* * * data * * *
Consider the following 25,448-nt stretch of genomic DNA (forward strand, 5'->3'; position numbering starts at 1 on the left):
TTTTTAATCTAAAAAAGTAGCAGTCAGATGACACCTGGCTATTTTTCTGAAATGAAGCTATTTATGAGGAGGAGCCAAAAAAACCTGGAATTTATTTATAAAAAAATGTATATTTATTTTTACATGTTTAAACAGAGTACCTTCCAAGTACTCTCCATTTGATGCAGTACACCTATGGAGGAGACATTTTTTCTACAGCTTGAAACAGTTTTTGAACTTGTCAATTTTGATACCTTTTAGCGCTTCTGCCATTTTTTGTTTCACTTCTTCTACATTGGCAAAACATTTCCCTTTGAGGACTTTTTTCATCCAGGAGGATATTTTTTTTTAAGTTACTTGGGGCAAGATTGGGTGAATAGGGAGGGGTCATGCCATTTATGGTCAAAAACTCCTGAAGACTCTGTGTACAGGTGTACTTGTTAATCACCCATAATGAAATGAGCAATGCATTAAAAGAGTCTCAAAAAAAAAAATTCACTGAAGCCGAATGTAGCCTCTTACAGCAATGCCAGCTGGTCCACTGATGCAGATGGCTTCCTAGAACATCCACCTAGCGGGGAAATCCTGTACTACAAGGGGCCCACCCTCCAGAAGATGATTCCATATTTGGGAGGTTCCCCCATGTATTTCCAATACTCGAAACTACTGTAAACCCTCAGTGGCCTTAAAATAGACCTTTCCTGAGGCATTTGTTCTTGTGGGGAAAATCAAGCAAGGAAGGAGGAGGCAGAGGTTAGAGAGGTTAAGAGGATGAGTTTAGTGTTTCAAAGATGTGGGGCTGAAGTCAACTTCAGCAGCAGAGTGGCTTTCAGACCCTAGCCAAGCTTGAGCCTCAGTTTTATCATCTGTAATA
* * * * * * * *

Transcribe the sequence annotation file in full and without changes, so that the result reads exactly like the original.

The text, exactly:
Consider the following 25,448-nt stretch of genomic DNA (forward strand, 5'->3'; position numbering starts at 1 on the left):
TTTTTAATCTAAAAAAGTAGCAGTCAGATGACACCTGGCTATTTTTCTGAAATGAAGCTATTTATGAGGAGGAGCCAAAAAAACCTGGAATTTATTTATAAAAAAATGTATATTTATTTTTACATGTTTAAACAGAGTACCTTCCAAGTACTCTCCATTTGATGCAGTACACCTATGGAGGAGACATTTTTTCTACAGCTTGAAACAGTTTTTGAACTTGTCAATTTTGATACCTTTTAGCGCTTCTGCCATTTTTTGTTTCACTTCTTCTACATTGGCAAAACATTTCCCTTTGAGGACTTTTTTCATCCAGGAGGATATTTTTTTTTAAGTTACTTGGGGCAAGATTGGGTGAATAGGGAGGGGTCATGCCATTTATGGTCAAAAACTCCTGAAGACTCTGTGTACAGGTGTACTTGTTAATCACCCATAATGAAATGAGCAATGCATTAAAAGAGTCTCAAAAAAAAAAATTCACTGAAGCCGAATGTAGCCTCTTACAGCAATGCCAGCTGGTCCACTGATGCAGATGGCTTCCTAGAACATCCACCTAGCGGGGAAATCCTGTACTACAAGGGGCCCACCCTCCAGAAGATGATTCCATATTTGGGAGGTTCCCCCATGTATTTCCAATACTCGAAACTACTGTAAACCCTCAGTGGCCTTAAAATAGACCTTTCCTGAGGCATTTGTTCTTGTGGGGAAAATCAAGCAAGGAAGGAGGAGGCAGAGGTTAGAGAGGTTAAGAGGATGAGTTTAGTGTTTCAAAGATGTGGGGCTGAAGTCAACTTCAGCAGCAGAGTGGCTTTCAGACCCTAGCCAAGCTTGAGCCTCAGTTTTATCATCTGTAATA